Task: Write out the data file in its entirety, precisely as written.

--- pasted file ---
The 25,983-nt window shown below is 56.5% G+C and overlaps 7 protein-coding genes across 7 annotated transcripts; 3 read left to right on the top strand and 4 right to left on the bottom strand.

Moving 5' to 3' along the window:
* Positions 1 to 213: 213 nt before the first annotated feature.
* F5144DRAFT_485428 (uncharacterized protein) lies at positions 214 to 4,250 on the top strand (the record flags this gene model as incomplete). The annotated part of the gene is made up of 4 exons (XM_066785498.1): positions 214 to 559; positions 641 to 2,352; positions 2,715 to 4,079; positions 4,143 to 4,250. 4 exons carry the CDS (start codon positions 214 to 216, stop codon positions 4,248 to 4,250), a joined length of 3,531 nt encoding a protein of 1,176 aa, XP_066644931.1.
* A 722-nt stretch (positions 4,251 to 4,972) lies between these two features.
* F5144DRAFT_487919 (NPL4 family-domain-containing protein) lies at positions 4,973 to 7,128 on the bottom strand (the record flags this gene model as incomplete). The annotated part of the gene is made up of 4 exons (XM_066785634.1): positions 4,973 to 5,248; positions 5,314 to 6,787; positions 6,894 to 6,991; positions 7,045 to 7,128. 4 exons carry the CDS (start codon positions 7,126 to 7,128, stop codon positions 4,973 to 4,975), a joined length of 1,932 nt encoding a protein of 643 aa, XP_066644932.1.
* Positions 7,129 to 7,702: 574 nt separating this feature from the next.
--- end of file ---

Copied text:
The 25,983-nt window shown below is 56.5% G+C and overlaps 7 protein-coding genes across 7 annotated transcripts; 3 read left to right on the top strand and 4 right to left on the bottom strand.

Moving 5' to 3' along the window:
* Positions 1 to 213: 213 nt before the first annotated feature.
* F5144DRAFT_485428 (uncharacterized protein) lies at positions 214 to 4,250 on the top strand (the record flags this gene model as incomplete). The annotated part of the gene is made up of 4 exons (XM_066785498.1): positions 214 to 559; positions 641 to 2,352; positions 2,715 to 4,079; positions 4,143 to 4,250. 4 exons carry the CDS (start codon positions 214 to 216, stop codon positions 4,248 to 4,250), a joined length of 3,531 nt encoding a protein of 1,176 aa, XP_066644931.1.
* A 722-nt stretch (positions 4,251 to 4,972) lies between these two features.
* F5144DRAFT_487919 (NPL4 family-domain-containing protein) lies at positions 4,973 to 7,128 on the bottom strand (the record flags this gene model as incomplete). The annotated part of the gene is made up of 4 exons (XM_066785634.1): positions 4,973 to 5,248; positions 5,314 to 6,787; positions 6,894 to 6,991; positions 7,045 to 7,128. 4 exons carry the CDS (start codon positions 7,126 to 7,128, stop codon positions 4,973 to 4,975), a joined length of 1,932 nt encoding a protein of 643 aa, XP_066644932.1.
* Positions 7,129 to 7,702: 574 nt separating this feature from the next.